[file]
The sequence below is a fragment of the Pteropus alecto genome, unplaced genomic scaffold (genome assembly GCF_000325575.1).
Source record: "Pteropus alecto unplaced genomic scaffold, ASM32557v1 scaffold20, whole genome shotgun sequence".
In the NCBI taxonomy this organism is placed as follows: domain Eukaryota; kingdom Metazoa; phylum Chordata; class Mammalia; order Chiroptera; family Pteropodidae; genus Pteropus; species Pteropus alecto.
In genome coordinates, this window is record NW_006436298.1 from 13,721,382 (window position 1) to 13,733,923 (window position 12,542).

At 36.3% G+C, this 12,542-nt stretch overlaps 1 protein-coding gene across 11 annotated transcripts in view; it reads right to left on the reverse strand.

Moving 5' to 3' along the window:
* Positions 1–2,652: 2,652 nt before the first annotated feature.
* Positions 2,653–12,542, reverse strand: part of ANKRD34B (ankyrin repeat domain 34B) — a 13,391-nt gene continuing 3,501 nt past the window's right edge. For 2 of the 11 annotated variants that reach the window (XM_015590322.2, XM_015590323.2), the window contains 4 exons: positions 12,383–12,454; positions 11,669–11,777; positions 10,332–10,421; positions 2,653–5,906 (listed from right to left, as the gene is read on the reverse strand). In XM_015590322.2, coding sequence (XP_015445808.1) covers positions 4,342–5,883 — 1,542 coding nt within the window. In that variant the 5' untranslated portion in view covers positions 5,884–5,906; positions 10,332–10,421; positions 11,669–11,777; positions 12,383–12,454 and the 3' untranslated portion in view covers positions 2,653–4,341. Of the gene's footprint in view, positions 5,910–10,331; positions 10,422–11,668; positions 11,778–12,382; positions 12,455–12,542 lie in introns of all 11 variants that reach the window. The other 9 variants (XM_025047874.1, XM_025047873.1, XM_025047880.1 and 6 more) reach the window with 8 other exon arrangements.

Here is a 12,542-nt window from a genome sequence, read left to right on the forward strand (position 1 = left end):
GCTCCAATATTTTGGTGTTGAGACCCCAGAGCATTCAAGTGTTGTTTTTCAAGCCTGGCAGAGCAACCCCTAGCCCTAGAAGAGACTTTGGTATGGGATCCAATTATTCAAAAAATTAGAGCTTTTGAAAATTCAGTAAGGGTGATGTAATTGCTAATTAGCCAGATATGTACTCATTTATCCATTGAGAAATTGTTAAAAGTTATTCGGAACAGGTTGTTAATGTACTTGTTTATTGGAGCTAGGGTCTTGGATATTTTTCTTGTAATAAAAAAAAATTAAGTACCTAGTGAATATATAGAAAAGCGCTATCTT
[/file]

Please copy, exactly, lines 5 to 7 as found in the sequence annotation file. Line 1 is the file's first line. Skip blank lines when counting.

At 36.3% G+C, this 12,542-nt stretch overlaps 1 protein-coding gene across 11 annotated transcripts in view; it reads right to left on the reverse strand.

Moving 5' to 3' along the window:
* Positions 1–2,652: 2,652 nt before the first annotated feature.